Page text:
Sunday, November 15, 2009

The Philosophy of the Progressive Human

There are times in our lives when we feel that we are obligated to speak out against injustice, ignorance, oppression and similar social ills. The objective of this blog is to provide an outlet for a community of like-minded individuals where they can show a decidedly progressive side of human behavior that rises above the all too common examples of greed, stupidity, bigotry and selfishness that seems to be alive and flourishing in our society.

As members of the admittedly flawed human race, we authors and editors are not above certain levels of hypocrisy and even a tolerable amount of judgmental name calling. Justification can be found in our desire to enlighten the unenlightened and draw attention to people or situations where the simple concept of "Treat others as you would have others treat you" seems to be completely absent.

Some individuals maintain that it is their inalienable right to speak their minds because we live in a free society that prides itself in freedom of speech and freedom of thought, and we are not saying that the Philistines, right-wing religious nuts and Republicans shouldn't have their say... The only thing we ask is that any rebuttals or reactive comments be issued in an intelligent and thoughtful manner. :)

Having stated the basic concepts powering this blog, I leave you with the topic of the upcoming post for the Progressive Humans:

"The Muslims are Coming - A Guide to Inclusive Behavior"

1 comment:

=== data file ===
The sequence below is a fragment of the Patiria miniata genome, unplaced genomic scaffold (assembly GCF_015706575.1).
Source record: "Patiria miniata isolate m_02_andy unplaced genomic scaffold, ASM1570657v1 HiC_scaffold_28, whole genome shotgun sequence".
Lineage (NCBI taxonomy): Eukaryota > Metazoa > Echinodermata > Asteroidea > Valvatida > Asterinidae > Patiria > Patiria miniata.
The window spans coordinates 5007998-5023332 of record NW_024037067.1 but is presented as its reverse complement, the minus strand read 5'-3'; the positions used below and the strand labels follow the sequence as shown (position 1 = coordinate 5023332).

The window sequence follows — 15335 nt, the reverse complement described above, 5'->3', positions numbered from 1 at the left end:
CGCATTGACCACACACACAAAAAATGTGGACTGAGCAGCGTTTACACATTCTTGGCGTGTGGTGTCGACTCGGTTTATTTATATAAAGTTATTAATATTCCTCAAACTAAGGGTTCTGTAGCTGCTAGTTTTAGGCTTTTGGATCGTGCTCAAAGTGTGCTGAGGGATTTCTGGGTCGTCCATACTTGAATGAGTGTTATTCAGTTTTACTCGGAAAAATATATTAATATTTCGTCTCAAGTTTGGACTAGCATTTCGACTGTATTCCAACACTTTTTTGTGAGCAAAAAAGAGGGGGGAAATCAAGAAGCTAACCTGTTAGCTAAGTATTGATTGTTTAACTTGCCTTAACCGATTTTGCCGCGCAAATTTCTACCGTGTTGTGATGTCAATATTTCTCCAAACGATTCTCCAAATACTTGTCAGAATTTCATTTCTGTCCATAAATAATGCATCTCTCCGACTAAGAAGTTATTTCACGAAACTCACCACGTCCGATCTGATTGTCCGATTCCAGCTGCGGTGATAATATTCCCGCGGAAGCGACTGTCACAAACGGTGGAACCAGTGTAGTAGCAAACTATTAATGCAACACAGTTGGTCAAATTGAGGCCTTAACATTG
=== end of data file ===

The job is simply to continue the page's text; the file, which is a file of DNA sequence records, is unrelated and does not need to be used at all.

1. Tom, there's no way to begin a new thread, so let me add a thought here....

    Another envelope requesting aid when I went to church today. This one to buy food cards for hungry people. And, monthly, money requested for the Deacon’s Fund. And there were stacks of food—requested items—at the altar to support Providence House and House of Hope. And, periodically, a parishioner rises to ask for support of orphans, a particular disease or similar cause.

    All are worthy causes. I can’t find a reason not to support any of them, but I’m being nickel-and-dimed every Sunday. What I’m asking for is help in sorting through these charitable causes. I can’t find Providence House or House of Hope on the Internet. Do they have Web sites? Do they file financial reports as 501(c)3 organizations?

    How about this? Could members on the Board of Directors evaluate and clarify the particular charitable organizations selected, whether we’re meeting their needs, if our attention is best focused among these groups, and how our work with them can be expanded?